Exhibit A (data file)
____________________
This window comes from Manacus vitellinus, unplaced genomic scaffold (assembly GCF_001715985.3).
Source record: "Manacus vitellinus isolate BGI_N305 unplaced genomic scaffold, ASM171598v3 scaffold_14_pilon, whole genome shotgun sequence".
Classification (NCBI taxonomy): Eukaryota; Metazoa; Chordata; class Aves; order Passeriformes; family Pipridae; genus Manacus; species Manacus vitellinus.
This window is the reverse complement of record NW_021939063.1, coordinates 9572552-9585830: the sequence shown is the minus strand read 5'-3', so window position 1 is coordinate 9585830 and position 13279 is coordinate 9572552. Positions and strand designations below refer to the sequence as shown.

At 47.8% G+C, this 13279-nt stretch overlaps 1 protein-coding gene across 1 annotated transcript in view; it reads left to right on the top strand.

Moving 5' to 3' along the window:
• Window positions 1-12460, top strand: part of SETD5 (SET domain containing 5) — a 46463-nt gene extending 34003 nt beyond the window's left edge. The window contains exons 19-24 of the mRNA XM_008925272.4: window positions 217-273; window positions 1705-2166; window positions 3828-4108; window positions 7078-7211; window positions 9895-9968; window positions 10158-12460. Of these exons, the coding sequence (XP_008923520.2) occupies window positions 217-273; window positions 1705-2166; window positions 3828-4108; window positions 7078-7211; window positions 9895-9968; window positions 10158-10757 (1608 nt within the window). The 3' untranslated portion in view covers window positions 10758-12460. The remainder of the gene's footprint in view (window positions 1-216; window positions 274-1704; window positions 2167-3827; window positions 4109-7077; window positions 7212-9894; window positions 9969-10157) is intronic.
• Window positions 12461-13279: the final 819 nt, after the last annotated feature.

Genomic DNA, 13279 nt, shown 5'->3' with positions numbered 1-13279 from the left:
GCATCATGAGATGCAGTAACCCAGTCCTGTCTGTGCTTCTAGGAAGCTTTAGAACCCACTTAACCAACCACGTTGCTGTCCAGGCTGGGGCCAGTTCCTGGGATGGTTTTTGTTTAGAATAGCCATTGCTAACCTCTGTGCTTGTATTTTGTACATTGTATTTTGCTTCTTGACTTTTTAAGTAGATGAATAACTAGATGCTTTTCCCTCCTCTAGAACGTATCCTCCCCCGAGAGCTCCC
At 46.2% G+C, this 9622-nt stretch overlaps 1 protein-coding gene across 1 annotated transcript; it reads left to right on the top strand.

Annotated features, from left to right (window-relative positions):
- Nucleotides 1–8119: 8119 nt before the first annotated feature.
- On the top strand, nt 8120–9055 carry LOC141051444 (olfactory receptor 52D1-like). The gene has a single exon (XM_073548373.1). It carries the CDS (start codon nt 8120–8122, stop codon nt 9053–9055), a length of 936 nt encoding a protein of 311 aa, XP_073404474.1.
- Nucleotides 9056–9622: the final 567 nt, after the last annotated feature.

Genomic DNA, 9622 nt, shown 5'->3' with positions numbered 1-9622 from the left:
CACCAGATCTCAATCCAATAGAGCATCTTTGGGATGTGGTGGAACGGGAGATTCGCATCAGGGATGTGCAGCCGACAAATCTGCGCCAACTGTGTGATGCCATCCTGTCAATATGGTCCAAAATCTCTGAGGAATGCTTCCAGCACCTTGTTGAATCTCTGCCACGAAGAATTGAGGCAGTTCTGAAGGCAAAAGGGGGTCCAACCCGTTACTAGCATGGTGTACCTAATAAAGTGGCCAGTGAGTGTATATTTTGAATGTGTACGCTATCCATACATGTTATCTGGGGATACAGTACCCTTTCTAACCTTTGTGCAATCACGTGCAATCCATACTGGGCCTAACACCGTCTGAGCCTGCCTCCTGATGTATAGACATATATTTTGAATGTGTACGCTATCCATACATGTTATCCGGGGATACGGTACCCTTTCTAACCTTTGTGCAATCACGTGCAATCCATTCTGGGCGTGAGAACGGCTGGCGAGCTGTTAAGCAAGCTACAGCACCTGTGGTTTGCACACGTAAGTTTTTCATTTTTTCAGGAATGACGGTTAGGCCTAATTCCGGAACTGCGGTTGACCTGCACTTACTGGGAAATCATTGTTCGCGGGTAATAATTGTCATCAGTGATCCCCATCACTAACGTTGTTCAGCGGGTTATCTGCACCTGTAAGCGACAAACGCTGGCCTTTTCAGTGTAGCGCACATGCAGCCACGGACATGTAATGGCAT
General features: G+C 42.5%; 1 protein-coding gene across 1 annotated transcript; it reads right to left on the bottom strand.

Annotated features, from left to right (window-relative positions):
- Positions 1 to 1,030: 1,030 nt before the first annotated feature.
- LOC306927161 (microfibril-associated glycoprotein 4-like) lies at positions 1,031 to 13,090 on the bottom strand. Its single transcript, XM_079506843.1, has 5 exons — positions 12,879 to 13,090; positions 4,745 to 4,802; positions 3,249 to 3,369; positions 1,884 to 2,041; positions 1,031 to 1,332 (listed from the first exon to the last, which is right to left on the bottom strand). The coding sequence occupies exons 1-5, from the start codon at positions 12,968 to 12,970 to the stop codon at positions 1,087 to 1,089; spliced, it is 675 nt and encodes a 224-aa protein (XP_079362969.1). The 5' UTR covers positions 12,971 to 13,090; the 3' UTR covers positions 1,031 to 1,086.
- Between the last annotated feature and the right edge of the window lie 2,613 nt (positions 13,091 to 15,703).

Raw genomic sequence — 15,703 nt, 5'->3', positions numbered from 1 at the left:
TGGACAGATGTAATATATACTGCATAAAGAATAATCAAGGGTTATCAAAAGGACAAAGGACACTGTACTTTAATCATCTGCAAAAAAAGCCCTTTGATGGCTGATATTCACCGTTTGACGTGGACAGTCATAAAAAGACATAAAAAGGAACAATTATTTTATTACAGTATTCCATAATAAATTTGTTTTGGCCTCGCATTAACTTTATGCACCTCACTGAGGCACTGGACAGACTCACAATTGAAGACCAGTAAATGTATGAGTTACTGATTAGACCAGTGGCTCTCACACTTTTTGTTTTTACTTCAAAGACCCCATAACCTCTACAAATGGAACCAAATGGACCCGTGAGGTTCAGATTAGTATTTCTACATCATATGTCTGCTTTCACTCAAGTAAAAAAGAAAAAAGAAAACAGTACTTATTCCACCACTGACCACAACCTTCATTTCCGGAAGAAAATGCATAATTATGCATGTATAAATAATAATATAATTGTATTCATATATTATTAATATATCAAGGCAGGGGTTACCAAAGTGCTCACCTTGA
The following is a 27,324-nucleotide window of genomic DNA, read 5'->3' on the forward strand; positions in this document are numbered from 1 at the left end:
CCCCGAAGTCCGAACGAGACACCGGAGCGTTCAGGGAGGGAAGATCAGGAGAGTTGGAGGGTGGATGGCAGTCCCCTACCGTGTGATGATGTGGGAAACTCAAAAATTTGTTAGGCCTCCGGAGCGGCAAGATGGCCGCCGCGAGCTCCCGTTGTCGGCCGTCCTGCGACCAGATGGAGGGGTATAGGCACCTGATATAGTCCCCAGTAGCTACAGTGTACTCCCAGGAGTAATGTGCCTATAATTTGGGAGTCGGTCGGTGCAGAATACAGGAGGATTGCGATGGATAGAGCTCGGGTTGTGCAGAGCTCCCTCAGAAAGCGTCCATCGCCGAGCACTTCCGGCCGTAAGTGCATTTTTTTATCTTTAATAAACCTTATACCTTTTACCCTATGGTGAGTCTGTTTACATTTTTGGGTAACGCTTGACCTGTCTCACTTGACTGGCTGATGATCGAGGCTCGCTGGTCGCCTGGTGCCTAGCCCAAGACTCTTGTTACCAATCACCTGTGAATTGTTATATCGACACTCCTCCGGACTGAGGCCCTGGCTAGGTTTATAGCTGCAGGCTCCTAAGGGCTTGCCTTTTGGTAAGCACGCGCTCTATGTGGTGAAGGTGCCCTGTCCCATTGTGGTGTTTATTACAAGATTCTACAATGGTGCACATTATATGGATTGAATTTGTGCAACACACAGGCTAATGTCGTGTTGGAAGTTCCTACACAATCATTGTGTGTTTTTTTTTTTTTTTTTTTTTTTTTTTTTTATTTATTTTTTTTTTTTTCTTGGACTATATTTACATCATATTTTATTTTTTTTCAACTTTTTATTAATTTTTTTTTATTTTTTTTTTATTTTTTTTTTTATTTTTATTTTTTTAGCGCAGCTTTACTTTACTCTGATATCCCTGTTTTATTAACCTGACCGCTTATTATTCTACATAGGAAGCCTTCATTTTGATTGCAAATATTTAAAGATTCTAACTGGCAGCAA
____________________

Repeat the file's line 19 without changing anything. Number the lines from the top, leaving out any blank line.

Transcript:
Annotated features, from left to right (window-relative positions):